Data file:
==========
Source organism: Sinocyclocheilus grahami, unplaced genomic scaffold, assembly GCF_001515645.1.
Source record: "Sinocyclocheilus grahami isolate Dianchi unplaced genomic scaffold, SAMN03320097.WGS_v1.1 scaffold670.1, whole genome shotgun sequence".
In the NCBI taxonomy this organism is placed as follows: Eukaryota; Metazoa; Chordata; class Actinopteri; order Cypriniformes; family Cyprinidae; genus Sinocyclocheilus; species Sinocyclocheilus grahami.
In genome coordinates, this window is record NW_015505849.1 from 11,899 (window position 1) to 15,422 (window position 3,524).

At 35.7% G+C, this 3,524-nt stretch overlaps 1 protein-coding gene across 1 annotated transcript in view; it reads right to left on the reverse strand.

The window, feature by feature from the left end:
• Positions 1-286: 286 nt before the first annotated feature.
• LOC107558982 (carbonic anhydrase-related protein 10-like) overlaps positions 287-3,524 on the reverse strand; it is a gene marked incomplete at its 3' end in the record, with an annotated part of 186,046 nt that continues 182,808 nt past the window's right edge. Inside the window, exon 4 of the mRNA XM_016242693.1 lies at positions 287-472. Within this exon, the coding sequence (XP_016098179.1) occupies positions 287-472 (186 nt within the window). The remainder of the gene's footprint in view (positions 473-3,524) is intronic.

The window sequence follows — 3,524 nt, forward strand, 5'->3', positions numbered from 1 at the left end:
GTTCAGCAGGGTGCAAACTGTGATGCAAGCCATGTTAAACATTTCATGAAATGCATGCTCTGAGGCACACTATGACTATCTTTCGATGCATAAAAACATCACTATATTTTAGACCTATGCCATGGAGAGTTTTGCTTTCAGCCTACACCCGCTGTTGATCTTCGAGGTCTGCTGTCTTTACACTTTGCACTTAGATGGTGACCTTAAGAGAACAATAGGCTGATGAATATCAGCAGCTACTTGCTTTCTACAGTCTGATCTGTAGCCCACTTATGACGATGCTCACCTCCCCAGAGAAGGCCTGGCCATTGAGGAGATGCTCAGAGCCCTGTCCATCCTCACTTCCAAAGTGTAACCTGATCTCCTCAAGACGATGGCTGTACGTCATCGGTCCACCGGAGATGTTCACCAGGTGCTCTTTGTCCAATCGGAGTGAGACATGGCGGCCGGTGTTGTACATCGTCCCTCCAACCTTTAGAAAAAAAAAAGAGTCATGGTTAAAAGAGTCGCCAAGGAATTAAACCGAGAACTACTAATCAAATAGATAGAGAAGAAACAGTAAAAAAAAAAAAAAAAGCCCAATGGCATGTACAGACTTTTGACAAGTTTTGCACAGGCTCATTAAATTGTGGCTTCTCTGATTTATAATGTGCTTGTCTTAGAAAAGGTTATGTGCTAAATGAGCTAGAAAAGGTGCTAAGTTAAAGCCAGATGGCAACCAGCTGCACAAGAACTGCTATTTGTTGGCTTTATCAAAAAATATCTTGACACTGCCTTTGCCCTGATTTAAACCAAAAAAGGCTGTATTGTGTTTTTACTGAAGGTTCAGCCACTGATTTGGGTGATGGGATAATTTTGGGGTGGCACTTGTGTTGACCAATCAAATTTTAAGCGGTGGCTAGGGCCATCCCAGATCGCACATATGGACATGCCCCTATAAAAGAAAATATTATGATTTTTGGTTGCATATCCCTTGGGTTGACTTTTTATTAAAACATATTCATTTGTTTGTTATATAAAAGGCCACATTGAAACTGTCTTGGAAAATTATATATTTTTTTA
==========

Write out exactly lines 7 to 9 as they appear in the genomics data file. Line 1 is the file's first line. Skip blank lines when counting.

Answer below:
• Positions 1-286: 286 nt before the first annotated feature.
• LOC107558982 (carbonic anhydrase-related protein 10-like) overlaps positions 287-3,524 on the reverse strand; it is a gene marked incomplete at its 3' end in the record, with an annotated part of 186,046 nt that continues 182,808 nt past the window's right edge. Inside the window, exon 4 of the mRNA XM_016242693.1 lies at positions 287-472. Within this exon, the coding sequence (XP_016098179.1) occupies positions 287-472 (186 nt within the window). The remainder of the gene's footprint in view (positions 473-3,524) is intronic.

The window sequence follows — 3,524 nt, forward strand, 5'->3', positions numbered from 1 at the left end: